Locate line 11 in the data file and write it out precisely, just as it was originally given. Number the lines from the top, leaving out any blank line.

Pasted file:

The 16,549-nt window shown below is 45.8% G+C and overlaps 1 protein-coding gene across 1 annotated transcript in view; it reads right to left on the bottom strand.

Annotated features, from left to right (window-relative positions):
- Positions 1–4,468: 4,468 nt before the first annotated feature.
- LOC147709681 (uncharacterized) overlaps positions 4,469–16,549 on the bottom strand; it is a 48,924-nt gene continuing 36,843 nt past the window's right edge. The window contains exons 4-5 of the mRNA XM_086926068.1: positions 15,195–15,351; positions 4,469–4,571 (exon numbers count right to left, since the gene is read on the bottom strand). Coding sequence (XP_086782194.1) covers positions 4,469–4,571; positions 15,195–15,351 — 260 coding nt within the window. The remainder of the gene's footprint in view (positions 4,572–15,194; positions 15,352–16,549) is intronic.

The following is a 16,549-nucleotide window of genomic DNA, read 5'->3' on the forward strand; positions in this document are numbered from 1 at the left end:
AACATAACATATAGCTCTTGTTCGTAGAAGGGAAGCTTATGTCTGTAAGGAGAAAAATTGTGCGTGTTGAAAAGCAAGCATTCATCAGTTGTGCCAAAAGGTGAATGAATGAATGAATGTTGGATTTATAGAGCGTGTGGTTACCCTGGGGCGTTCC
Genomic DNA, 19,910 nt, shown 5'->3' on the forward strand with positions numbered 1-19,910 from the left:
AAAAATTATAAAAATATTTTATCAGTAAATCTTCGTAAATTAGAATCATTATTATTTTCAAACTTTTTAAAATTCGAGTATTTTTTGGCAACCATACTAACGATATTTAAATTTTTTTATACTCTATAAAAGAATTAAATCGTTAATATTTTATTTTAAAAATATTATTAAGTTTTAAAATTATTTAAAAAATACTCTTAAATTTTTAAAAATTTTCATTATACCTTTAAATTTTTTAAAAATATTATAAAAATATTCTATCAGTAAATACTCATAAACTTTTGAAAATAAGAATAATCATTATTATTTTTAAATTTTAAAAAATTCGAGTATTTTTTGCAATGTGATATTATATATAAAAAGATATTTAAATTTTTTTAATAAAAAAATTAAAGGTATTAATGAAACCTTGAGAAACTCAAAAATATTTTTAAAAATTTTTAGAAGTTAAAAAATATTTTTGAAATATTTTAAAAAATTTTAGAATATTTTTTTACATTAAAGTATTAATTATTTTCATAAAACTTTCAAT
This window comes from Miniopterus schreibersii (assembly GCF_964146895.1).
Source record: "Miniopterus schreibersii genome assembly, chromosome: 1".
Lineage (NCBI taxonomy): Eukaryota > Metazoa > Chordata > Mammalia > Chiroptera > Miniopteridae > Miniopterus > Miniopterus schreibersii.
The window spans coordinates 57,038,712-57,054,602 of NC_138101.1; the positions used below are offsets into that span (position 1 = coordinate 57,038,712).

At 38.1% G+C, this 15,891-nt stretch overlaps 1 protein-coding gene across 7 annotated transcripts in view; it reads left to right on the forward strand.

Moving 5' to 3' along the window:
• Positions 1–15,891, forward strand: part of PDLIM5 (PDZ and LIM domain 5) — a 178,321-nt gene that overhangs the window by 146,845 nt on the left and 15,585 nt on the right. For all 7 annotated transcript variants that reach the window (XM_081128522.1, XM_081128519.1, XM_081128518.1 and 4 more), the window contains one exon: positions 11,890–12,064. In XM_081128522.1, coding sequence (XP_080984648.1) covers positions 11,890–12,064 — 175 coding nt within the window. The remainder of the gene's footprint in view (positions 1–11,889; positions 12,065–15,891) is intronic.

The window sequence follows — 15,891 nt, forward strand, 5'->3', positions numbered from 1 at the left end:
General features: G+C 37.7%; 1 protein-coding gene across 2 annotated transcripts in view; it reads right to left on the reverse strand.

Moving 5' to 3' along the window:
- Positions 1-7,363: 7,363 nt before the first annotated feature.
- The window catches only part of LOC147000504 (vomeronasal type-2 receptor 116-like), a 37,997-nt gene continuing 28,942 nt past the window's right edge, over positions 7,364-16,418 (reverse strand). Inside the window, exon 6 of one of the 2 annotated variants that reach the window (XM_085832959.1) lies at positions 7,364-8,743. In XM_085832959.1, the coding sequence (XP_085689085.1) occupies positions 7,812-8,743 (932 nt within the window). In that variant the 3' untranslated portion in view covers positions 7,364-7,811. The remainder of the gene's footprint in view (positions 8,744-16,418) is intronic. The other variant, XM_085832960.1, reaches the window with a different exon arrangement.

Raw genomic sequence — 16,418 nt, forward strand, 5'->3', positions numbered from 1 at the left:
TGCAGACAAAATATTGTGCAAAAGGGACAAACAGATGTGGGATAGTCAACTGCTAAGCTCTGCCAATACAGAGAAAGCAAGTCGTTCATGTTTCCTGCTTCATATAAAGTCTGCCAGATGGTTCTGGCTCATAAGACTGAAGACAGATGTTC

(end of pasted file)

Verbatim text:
Lineage (NCBI taxonomy): Eukaryota > Metazoa > Chordata > Mammalia > Chiroptera > Miniopteridae > Miniopterus > Miniopterus schreibersii.